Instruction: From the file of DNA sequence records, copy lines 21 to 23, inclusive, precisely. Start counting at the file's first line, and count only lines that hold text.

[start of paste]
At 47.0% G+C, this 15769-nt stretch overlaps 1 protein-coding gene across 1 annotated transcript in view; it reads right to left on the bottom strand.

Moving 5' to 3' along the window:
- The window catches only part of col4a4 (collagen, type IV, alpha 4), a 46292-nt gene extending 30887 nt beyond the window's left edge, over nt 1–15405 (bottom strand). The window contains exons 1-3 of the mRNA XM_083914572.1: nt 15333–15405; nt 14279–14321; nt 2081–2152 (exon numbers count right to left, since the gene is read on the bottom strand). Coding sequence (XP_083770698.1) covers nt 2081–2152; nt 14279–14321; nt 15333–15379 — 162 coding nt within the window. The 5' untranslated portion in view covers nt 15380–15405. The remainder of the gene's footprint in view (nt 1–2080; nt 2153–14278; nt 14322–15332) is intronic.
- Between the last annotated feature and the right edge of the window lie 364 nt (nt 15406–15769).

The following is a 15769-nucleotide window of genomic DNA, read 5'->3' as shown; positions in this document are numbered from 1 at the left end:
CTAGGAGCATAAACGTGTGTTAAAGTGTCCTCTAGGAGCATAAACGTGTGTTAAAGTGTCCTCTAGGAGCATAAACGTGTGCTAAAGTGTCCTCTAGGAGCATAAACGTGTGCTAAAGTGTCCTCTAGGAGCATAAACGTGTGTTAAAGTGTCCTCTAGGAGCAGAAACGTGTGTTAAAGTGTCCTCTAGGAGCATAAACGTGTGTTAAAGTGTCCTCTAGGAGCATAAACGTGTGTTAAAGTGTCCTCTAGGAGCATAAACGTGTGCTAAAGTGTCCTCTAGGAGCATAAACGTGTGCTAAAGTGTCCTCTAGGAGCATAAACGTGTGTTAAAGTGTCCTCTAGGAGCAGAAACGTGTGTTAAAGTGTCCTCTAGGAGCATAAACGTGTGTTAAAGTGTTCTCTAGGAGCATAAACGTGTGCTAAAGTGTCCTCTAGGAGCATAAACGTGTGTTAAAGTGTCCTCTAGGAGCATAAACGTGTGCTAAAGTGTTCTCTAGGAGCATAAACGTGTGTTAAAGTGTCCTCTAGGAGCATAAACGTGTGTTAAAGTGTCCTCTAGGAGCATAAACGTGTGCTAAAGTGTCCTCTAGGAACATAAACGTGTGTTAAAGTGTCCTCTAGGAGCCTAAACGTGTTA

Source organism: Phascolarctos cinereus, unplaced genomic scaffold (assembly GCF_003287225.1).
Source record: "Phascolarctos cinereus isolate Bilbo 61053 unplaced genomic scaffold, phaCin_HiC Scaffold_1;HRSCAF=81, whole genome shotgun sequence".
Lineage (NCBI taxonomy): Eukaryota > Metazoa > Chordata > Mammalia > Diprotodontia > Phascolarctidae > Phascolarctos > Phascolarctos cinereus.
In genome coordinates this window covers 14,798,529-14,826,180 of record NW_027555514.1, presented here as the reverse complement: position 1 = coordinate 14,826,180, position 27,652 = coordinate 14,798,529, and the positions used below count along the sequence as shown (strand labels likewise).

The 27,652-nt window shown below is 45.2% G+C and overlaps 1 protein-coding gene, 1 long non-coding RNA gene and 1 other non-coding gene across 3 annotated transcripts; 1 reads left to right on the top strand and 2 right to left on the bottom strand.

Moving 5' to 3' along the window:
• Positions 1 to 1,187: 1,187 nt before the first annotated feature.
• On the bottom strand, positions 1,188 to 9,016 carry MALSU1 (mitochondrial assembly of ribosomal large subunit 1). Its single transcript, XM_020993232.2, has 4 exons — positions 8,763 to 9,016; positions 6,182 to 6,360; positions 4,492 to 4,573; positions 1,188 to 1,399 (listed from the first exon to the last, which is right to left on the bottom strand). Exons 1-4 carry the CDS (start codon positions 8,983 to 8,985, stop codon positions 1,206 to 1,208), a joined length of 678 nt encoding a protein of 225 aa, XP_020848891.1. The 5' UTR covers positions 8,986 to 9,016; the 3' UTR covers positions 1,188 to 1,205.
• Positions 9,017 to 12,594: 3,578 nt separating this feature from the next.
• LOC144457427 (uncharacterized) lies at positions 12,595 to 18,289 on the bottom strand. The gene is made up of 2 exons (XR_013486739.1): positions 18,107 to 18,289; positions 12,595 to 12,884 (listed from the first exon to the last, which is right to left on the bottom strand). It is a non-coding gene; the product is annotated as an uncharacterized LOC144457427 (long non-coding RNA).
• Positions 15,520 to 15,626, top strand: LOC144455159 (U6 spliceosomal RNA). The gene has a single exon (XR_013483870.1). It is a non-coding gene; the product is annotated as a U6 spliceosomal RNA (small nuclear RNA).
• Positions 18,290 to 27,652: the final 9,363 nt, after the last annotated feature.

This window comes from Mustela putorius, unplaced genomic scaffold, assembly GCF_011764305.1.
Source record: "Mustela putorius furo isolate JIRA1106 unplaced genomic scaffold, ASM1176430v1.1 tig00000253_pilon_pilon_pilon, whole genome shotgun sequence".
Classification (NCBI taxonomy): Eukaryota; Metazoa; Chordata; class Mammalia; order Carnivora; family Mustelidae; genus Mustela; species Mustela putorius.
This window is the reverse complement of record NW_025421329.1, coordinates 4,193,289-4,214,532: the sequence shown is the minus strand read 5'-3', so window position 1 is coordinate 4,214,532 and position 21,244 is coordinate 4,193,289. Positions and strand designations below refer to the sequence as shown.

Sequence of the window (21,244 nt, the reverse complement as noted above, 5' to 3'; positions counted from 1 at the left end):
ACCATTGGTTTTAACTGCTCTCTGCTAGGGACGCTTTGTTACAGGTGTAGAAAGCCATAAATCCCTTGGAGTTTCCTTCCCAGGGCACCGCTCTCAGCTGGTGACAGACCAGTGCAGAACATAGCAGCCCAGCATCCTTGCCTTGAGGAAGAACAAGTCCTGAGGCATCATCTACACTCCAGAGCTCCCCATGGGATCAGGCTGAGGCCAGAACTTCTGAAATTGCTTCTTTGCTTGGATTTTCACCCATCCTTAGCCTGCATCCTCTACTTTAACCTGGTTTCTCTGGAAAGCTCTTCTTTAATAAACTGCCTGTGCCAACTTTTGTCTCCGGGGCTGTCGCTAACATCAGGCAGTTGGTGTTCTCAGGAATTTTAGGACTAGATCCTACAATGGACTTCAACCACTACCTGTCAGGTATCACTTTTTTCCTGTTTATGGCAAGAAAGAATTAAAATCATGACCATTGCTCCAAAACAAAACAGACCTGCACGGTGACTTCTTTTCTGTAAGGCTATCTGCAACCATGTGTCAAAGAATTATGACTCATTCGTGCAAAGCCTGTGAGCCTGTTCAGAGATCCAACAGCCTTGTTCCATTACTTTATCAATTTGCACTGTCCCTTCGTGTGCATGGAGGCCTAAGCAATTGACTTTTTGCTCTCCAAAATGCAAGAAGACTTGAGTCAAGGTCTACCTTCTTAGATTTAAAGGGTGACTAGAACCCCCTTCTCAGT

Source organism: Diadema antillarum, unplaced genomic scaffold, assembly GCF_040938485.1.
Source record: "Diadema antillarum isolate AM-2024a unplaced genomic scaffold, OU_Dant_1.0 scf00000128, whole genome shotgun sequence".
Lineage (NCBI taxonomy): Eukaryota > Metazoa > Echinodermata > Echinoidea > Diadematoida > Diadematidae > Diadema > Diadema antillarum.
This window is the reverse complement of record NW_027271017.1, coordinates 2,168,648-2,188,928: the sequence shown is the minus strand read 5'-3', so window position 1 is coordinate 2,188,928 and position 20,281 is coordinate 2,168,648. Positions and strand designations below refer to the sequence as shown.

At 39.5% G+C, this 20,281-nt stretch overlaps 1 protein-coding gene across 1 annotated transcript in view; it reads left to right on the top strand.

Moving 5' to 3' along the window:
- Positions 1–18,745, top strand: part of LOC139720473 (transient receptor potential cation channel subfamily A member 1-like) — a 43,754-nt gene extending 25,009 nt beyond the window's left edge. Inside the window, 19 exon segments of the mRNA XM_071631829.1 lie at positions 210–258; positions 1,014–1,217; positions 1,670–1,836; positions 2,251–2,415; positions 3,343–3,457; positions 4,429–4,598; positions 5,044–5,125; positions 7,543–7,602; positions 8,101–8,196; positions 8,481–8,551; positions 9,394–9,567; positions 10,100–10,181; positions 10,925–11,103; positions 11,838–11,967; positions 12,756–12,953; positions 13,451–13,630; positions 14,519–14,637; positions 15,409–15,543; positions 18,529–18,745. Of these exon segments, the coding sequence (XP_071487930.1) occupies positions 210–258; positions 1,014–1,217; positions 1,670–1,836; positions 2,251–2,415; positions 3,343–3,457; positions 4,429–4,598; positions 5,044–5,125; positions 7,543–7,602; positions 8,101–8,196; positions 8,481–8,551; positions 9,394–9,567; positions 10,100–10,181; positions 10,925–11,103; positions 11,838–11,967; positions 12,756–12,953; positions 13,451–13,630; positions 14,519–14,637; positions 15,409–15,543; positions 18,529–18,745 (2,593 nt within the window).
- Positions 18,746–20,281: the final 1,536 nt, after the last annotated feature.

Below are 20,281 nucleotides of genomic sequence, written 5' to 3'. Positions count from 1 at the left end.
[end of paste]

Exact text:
Classification (NCBI taxonomy): Eukaryota; Metazoa; Chordata; class Mammalia; order Carnivora; family Mustelidae; genus Mustela; species Mustela putorius.
This window is the reverse complement of record NW_025421329.1, coordinates 4,193,289-4,214,532: the sequence shown is the minus strand read 5'-3', so window position 1 is coordinate 4,214,532 and position 21,244 is coordinate 4,193,289. Positions and strand designations below refer to the sequence as shown.

Sequence of the window (21,244 nt, the reverse complement as noted above, 5' to 3'; positions counted from 1 at the left end):